Part of the reason that animated Disney movies continue to have such pop cultural lasting power is that they appeal to all ages. True, these films are made for kids first and foremost. However, the best of these productions feature animation and storytelling that have a universal appeal. That was extremely important to Walt Disney himself. As noted by The Telegraph, Walt Disney once said, "You’re dead if you aim only for kids. Adults are only kids grown up, anyway."
Given this approach, it should be no surprise that many Disney villains have qualities that only adult viewers will be able to perceive. Such details appear in a wide range of forms. Sometimes these figures are based on classic movie stars that no child in 2020 would be able to know. Other times, these villains are motivated by mature subject matters that’ll go entirely over the head of adolescent audience members. However these qualities manifest, Disney villains have a tendency of being characters that adults can appreciate on a whole different level.
Ursula is a Disney villain based on a drag queen
It’s not hard to remember Ursula (Pat Carroll), the big bad of The Little Mermaid. With her particularly malicious plots and eel henchmen Flotsam and Jetsam, not to mention the memorable musical number "Poor Unfortunate Souls," Ursula has easily become one of the most distinct members of the Disney villain canon. However, something else that sets Ursula apart from the likes of Captain Hook is her real-life inspiration, which is something that only adults will be able to appreciate. Ursula had her design based on the famous drag queen and actor Divine.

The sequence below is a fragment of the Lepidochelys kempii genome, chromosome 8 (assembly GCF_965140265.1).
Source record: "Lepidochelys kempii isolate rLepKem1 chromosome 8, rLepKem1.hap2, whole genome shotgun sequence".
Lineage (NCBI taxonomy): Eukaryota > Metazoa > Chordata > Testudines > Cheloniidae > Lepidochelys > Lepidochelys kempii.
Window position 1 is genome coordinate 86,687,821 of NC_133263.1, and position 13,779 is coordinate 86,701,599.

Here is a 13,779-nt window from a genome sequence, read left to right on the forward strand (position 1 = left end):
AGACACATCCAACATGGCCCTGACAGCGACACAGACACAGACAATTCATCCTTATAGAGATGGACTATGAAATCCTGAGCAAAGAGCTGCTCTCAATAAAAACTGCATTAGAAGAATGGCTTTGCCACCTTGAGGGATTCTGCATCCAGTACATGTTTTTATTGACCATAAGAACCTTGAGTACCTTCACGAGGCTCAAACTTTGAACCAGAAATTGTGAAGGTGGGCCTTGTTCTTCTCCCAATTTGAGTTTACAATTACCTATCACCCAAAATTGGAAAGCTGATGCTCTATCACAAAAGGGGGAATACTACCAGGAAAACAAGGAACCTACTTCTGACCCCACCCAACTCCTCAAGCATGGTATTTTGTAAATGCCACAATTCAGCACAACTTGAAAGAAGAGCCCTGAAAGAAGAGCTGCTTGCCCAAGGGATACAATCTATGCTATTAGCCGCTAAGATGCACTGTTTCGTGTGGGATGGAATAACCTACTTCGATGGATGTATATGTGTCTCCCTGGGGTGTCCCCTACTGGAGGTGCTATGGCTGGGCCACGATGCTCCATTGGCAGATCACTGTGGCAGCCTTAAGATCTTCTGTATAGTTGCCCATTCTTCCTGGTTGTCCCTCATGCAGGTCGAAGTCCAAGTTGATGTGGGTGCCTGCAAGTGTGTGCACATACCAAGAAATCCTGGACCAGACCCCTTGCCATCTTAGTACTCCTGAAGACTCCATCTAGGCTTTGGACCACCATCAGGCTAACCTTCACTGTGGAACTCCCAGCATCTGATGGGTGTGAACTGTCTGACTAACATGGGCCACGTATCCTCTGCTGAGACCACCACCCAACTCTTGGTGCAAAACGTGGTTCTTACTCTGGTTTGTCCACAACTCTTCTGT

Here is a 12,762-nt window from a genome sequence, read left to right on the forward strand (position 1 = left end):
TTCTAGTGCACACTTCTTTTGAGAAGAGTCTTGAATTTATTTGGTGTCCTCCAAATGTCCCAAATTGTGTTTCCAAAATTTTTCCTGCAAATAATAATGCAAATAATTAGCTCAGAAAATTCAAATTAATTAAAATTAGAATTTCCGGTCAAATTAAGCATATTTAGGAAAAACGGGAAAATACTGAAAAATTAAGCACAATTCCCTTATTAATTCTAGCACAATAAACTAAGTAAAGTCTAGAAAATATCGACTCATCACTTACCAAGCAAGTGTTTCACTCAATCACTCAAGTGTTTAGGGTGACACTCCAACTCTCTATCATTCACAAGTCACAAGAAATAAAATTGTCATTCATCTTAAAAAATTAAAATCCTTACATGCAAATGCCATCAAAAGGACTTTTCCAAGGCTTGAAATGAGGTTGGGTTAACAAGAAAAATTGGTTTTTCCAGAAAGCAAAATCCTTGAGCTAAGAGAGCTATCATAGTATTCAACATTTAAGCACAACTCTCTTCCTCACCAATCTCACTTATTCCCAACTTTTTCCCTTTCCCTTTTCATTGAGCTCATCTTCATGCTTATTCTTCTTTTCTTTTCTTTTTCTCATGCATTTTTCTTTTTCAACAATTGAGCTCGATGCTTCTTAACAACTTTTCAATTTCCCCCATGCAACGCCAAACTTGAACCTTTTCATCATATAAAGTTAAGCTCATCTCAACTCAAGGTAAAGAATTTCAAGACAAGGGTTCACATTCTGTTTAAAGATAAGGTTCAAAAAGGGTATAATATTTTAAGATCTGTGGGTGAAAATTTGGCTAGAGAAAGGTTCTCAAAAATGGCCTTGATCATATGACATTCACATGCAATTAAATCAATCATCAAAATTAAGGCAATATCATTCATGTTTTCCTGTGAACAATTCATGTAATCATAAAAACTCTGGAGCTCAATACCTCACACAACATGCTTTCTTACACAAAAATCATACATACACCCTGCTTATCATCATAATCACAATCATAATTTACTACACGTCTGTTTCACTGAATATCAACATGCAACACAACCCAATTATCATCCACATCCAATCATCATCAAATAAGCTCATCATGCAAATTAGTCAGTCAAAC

How did the star of raunchy John Waters movies like Pink Flamingos and Multiple Maniacs come to inspire the villain of a G-rated Disney musical? According to Hazlitt, animator Rob Minkoff drew up a design of Ursula that ended up bearing a strong resemblance to Divine. Little Mermaid composer Howard Ashman, a major fan of both Waters and Divine, strongly endorsed this design choice. According to Insider, animators Kevin Lima and Glen Keane took further visual influence from Divine by giving Ursula a white hairstyle similar to the one donned by the drag queen in Pink Flamingos. The connection between the two only grew as Ashman committed to channeling Divine’s uber-confident persona into Ursula’s performance during "Poor Unfortunate Souls."
Viewers of all ages can appreciate the character of Ursula and her enjoyably scenery-chewing nature. But only adults will truly understand how one legendary performance ended up influencing a legendary character.
Frollo’s motivation in The Hunchback of Notre Dame is something only adults will get
The Hunchback of Notre Dame broke down many barriers for animated Disney fare. For one thing, this 1996 adaptation of Victor Hugo’s novel explicitly tackled religion, which no other film in the studios’ canon has done. For another, there’s the motivation of its antagonist, Claude Frollo (Tony Jay). Frollo is a studious justice minister who frowns upon anything sexual in nature. However, the character of Esmeralda, a person Frollo publicly refers to as "disgusting filth," stirs up feelings of erotic passion inside of Frollo. His internal conflict over these forbidden emotions becomes so great that his villain musical number, "Hellfire," is fixated on him begging for forgiveness from God for feeling such intense lust.
Whereas other Disney villains are motivated by greed or revenge, Frollo is having a crisis dictated entirely by his sexuality. This is unexpectedly bold storytelling territory from Disney, a studio that spent the 1990s releasing kiddie fare like Meet the Deedles. Indeed, upon its initial release, the Los Angeles Times reported letters from parents questioning if dark material in Hunchback like Frollo’s internal conflict were too mature for a kid’s movie. However, by daring to give its villain such a mature motivation, The Hunchback of Notre Dame was able to reinforce itself as a far more mature take on an animated Disney musical.